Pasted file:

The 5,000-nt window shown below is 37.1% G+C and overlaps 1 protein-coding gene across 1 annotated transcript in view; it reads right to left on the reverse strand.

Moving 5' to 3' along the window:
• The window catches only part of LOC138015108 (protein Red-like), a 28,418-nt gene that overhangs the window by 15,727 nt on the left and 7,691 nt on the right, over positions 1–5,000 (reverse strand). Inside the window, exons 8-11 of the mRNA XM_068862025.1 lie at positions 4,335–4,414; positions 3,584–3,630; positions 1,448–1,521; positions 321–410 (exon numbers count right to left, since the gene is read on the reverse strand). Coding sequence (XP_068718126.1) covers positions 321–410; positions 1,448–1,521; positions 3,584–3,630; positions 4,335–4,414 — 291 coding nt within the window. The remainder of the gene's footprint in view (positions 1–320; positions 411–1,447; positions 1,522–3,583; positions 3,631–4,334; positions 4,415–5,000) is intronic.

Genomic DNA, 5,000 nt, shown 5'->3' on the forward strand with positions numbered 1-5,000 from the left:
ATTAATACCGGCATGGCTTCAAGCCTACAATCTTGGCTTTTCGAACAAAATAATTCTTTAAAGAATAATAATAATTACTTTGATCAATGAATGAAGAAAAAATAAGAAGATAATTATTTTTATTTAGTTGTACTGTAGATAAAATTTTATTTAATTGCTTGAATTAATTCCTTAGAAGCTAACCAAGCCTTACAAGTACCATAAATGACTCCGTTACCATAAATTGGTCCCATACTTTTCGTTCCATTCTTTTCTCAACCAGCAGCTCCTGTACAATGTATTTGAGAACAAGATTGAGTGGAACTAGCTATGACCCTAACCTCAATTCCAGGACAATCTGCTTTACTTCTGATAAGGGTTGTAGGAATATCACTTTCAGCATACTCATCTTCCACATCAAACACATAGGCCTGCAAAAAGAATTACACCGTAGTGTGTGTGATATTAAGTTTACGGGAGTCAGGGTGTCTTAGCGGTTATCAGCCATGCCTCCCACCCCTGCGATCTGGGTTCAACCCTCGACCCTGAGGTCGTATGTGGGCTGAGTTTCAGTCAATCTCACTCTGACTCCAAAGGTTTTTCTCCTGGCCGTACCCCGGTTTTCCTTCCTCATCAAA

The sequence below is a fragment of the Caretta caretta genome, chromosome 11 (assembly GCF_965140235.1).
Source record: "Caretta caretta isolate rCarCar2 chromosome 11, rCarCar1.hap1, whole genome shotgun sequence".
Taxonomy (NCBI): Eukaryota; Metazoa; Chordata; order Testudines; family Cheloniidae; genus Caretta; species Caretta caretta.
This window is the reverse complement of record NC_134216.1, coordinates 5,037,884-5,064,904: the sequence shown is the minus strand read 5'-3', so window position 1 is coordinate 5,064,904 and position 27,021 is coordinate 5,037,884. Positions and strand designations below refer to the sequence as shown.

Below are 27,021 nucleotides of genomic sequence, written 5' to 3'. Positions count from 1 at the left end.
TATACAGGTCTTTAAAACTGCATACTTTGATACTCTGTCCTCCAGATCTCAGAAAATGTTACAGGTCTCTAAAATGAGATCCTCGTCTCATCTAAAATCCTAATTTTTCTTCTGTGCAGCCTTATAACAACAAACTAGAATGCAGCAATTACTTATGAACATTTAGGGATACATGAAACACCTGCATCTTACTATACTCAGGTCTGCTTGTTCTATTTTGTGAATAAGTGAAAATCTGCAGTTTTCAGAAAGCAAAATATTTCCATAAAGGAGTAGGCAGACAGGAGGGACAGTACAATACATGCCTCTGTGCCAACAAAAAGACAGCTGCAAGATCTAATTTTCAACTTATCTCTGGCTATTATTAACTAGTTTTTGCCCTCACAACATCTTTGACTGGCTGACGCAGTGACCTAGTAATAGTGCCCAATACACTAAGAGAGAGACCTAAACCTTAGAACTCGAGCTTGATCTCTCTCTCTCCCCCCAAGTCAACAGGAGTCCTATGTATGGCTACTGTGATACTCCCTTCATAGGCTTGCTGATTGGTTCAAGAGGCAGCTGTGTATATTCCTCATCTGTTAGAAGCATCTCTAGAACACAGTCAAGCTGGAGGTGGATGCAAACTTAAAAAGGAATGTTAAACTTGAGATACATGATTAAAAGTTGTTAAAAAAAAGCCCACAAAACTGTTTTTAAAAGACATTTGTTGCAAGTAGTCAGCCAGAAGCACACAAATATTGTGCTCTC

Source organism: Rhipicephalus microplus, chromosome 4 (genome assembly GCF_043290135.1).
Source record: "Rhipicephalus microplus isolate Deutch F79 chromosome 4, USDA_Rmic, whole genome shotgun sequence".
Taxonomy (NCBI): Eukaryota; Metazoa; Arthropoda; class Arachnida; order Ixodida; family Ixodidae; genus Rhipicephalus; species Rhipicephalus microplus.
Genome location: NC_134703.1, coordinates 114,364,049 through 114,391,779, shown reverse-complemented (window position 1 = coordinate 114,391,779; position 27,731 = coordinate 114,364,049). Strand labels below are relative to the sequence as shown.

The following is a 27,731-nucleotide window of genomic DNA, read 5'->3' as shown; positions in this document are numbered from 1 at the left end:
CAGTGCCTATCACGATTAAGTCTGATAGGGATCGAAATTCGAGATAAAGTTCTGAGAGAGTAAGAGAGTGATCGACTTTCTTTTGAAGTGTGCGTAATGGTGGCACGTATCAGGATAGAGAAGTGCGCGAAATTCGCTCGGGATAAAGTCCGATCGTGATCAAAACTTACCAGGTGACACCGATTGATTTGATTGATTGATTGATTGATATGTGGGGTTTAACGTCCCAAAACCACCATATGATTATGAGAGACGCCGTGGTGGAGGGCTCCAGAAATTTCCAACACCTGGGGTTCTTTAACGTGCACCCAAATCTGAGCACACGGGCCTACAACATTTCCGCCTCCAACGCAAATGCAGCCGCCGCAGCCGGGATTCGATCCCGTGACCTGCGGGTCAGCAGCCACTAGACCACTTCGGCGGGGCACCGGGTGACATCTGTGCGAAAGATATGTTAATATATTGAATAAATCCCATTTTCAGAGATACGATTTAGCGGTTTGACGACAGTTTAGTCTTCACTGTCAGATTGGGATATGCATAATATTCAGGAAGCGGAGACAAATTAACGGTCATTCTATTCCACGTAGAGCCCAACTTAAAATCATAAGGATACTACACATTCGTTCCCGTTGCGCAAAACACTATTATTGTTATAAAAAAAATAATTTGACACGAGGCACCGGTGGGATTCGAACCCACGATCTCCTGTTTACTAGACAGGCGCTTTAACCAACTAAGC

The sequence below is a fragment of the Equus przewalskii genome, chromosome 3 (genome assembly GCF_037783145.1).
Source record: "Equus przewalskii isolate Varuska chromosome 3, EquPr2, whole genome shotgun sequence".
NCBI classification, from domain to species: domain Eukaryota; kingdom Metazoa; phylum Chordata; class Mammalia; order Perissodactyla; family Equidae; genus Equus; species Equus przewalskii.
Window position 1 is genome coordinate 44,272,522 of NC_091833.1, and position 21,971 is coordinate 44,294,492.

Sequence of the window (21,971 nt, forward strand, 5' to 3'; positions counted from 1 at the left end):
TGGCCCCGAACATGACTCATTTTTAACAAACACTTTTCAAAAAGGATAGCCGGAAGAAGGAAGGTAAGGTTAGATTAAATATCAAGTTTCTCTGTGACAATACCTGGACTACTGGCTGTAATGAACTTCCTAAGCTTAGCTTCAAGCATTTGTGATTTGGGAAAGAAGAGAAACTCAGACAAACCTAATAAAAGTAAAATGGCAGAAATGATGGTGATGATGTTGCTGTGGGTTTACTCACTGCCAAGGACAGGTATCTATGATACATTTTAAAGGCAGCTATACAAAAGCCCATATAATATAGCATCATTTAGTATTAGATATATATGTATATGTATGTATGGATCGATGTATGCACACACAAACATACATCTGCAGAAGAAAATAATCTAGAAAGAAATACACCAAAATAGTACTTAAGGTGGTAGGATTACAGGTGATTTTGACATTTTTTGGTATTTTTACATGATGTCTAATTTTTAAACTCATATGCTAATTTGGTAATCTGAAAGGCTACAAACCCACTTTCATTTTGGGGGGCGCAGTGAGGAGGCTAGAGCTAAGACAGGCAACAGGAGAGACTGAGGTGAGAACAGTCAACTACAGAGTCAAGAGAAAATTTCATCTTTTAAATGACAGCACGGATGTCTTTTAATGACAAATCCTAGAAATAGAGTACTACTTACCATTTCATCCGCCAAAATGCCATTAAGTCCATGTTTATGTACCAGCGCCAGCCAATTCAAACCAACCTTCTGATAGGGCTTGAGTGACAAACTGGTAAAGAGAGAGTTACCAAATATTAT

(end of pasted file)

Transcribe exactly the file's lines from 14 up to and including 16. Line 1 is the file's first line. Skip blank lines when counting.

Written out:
Taxonomy (NCBI): Eukaryota; Metazoa; Arthropoda; class Arachnida; order Ixodida; family Ixodidae; genus Rhipicephalus; species Rhipicephalus microplus.
Genome location: NC_134703.1, coordinates 114,364,049 through 114,391,779, shown reverse-complemented (window position 1 = coordinate 114,391,779; position 27,731 = coordinate 114,364,049). Strand labels below are relative to the sequence as shown.

The following is a 27,731-nucleotide window of genomic DNA, read 5'->3' as shown; positions in this document are numbered from 1 at the left end: